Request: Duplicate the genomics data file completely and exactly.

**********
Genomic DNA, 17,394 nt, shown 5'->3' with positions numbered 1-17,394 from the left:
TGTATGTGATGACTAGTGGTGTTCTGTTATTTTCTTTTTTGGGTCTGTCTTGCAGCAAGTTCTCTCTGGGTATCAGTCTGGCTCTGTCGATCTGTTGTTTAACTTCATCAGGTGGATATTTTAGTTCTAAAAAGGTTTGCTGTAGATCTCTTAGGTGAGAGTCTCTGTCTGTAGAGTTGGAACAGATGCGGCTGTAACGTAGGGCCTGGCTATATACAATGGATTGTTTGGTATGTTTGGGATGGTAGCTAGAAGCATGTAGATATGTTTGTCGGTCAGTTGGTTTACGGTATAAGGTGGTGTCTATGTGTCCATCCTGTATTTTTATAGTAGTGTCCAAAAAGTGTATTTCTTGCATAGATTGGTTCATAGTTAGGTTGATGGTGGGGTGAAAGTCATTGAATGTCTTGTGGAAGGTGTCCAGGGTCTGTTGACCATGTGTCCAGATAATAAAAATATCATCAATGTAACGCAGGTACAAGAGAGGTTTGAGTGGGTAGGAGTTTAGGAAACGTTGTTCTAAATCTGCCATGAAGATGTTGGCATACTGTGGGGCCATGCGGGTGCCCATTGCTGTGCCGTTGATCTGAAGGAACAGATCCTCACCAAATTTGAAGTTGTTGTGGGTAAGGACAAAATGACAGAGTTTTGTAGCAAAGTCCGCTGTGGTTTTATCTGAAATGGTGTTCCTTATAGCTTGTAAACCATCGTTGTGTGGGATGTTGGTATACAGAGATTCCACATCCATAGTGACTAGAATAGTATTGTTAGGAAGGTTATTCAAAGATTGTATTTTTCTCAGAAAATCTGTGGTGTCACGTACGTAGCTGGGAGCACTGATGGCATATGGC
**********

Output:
Genomic DNA, 17,394 nt, shown 5'->3' with positions numbered 1-17,394 from the left:
TGTATGTGATGACTAGTGGTGTTCTGTTATTTTCTTTTTTGGGTCTGTCTTGCAGCAAGTTCTCTCTGGGTATCAGTCTGGCTCTGTCGATCTGTTGTTTAACTTCATCAGGTGGATATTTTAGTTCTAAAAAGGTTTGCTGTAGATCTCTTAGGTGAGAGTCTCTGTCTGTAGAGTTGGAACAGATGCGGCTGTAACGTAGGGCCTGGCTATATACAATGGATTGTTTGGTATGTTTGGGATGGTAGCTAGAAGCATGTAGATATGTTTGTCGGTCAGTTGGTTTACGGTATAAGGTGGTGTCTATGTGTCCATCCTGTATTTTTATAGTAGTGTCCAAAAAGTGTATTTCTTGCATAGATTGGTTCATAGTTAGGTTGATGGTGGGGTGAAAGTCATTGAATGTCTTGTGGAAGGTGTCCAGGGTCTGTTGACCATGTGTCCAGATAATAAAAATATCATCAATGTAACGCAGGTACAAGAGAGGTTTGAGTGGGTAGGAGTTTAGGAAACGTTGTTCTAAATCTGCCATGAAGATGTTGGCATACTGTGGGGCCATGCGGGTGCCCATTGCTGTGCCGTTGATCTGAAGGAACAGATCCTCACCAAATTTGAAGTTGTTGTGGGTAAGGACAAAATGACAGAGTTTTGTAGCAAAGTCCGCTGTGGTTTTATCTGAAATGGTGTTCCTTATAGCTTGTAAACCATCGTTGTGTGGGATGTTGGTATACAGAGATTCCACATCCATAGTGACTAGAATAGTATTGTTAGGAAGGTTATTCAAAGATTGTATTTTTCTCAGAAAATCTGTGGTGTCACGTACGTAGCTGGGAGCACTGATGGCATATGGC